When I interrupt students who offer this kind of thing in class discussion, to ask if they aren’t getting it backwards, they almost always agree with me; of course, lots of them seem to have been conditioned to fear that faculty will punish dissent with bad grades, so maybe they’re dissembling out of fear. But I’ve tried the question, “should the arrow of cause point from ideology to positions on issues, or the other way?” on lots of people, and never heard anyone take the former position after thinking about it.

Author: Michael O'Hare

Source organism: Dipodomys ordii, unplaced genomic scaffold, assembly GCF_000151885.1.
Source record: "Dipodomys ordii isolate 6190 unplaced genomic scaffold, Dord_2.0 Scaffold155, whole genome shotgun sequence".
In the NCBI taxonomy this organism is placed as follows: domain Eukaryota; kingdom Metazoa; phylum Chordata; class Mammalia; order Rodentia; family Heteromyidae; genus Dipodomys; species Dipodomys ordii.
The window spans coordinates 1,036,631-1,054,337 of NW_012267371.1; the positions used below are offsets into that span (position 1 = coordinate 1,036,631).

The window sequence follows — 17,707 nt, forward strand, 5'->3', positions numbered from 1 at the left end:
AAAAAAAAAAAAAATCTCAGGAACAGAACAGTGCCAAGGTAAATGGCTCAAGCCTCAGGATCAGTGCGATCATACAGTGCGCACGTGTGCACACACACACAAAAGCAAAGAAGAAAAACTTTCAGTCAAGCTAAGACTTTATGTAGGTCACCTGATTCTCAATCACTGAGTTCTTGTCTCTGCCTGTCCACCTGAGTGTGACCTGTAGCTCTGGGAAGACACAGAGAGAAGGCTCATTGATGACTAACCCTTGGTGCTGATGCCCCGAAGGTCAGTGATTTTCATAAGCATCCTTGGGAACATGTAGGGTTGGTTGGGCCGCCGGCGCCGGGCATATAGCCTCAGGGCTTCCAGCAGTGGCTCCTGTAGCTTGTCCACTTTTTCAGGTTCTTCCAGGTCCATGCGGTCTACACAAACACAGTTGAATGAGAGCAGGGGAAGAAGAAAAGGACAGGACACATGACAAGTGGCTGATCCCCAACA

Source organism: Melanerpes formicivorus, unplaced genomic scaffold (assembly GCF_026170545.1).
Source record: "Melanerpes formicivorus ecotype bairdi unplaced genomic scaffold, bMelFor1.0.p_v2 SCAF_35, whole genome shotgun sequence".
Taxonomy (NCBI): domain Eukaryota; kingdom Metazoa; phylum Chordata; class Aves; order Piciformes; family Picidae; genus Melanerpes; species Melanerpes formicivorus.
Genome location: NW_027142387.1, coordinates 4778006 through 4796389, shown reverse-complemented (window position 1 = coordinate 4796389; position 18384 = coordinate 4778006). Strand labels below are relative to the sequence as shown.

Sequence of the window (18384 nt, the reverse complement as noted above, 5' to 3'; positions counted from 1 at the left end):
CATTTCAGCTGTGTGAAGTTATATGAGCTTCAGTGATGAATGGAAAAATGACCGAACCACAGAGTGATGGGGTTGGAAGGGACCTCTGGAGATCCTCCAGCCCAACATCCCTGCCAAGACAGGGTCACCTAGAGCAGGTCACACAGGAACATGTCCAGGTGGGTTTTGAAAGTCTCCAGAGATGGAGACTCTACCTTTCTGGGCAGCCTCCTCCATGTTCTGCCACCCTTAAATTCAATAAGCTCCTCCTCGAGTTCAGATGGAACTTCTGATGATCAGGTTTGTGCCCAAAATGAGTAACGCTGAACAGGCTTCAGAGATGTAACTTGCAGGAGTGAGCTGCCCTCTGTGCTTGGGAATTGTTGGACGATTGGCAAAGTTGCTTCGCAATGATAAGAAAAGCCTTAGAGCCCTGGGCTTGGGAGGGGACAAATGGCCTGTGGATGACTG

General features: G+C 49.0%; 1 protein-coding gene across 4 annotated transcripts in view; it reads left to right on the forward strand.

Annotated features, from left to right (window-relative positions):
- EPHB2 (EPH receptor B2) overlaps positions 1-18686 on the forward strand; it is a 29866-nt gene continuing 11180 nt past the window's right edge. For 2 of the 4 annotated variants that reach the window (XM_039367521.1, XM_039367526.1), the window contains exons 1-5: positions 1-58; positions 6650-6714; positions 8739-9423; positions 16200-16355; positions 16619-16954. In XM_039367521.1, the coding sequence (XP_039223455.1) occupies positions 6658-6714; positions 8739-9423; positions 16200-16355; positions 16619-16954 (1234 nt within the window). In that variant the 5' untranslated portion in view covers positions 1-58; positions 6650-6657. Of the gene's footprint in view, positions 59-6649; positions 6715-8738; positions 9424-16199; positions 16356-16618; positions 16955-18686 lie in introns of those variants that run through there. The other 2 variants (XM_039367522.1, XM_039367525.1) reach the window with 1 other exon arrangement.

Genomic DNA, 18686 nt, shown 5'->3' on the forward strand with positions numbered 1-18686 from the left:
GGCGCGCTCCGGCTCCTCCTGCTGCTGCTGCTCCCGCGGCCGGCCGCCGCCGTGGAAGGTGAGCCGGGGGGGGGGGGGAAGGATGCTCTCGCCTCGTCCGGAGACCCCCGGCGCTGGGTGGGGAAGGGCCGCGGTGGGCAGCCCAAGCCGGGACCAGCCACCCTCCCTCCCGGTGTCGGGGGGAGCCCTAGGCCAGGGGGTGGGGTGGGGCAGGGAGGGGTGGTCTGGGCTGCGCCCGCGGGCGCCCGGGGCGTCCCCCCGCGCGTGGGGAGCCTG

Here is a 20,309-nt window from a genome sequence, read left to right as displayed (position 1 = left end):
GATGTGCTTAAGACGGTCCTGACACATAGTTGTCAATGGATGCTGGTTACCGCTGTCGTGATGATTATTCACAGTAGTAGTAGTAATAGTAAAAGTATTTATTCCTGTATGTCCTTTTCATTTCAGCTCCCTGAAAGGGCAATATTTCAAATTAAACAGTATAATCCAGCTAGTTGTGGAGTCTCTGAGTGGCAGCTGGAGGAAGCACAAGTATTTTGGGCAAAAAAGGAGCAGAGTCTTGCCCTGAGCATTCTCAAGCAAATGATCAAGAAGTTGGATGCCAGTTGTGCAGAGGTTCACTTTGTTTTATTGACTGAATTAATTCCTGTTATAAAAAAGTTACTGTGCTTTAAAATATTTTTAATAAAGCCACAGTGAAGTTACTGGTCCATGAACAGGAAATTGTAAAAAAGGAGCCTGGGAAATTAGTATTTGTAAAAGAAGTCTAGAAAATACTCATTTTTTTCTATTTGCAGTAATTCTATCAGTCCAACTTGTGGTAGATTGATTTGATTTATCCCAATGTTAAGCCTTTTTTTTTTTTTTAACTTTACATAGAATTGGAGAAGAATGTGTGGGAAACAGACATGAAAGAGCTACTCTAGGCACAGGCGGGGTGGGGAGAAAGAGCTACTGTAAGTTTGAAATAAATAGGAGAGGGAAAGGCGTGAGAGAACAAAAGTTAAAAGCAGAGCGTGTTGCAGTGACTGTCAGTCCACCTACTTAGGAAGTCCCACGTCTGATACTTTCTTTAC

Professor of Public Policy at the Goldman School of Public Policy, University of California, Berkeley, Michael O'Hare was raised in New York City and trained at Harvard as an architect and structural engineer. Diverted from an honest career designing buildings by the offer of a job in which he could think about anything he wanted to and spend his time with very smart and curious young people, he fell among economists and such like, and continues to benefit from their generosity with on-the-job social science training. He has followed the process and principles of design into "nonphysical environments" such as production processes in organizations, regulation, and information management and published a variety of research in environmental policy, government policy towards the arts, and management, with special interests in energy, facility siting, information and perceptions in public choice and work environments, and policy design. His current research is focused on transportation biofuels and their effects on global land use, food security, and international trade; regulatory policy in the face of scientific uncertainty; and, after a three-decade hiatus, on NIMBY conflicts afflicting high speed rail right-of-way and nuclear waste disposal sites. He is also a regular writer on pedagogy, especially teaching in professional education, and co-edited the "Curriculum and Case Notes" section of the Journal of Policy Analysis and Management. Between faculty appointments at the MIT Department of Urban Studies and Planning and the John F. Kennedy School of Government at Harvard, he was director of policy analysis at the Massachusetts Executive Office of Environmental Affairs. He has had visiting appointments at Università Bocconi in Milan and the National University of Singapore and teaches regularly in the Goldman School's executive (mid-career) programs. At GSPP, O'Hare has taught a studio course in Program and Policy Design, Arts and Cultural Policy, Public Management, the pedagogy course for graduate student instructors, Quantitative Methods, Environmental Policy, and the introduction to public policy for its undergraduate minor, which he supervises. Generally, he considers himself the school's resident expert in any subject in which there is no such thing as real expertise (a recent project concerned the governance and design of California county fairs), but is secure in the distinction of being the only faculty member with a metal lathe in his basement and a 4×5 Ebony view camera. At the moment, he would rather be making something with his hands than writing this blurb.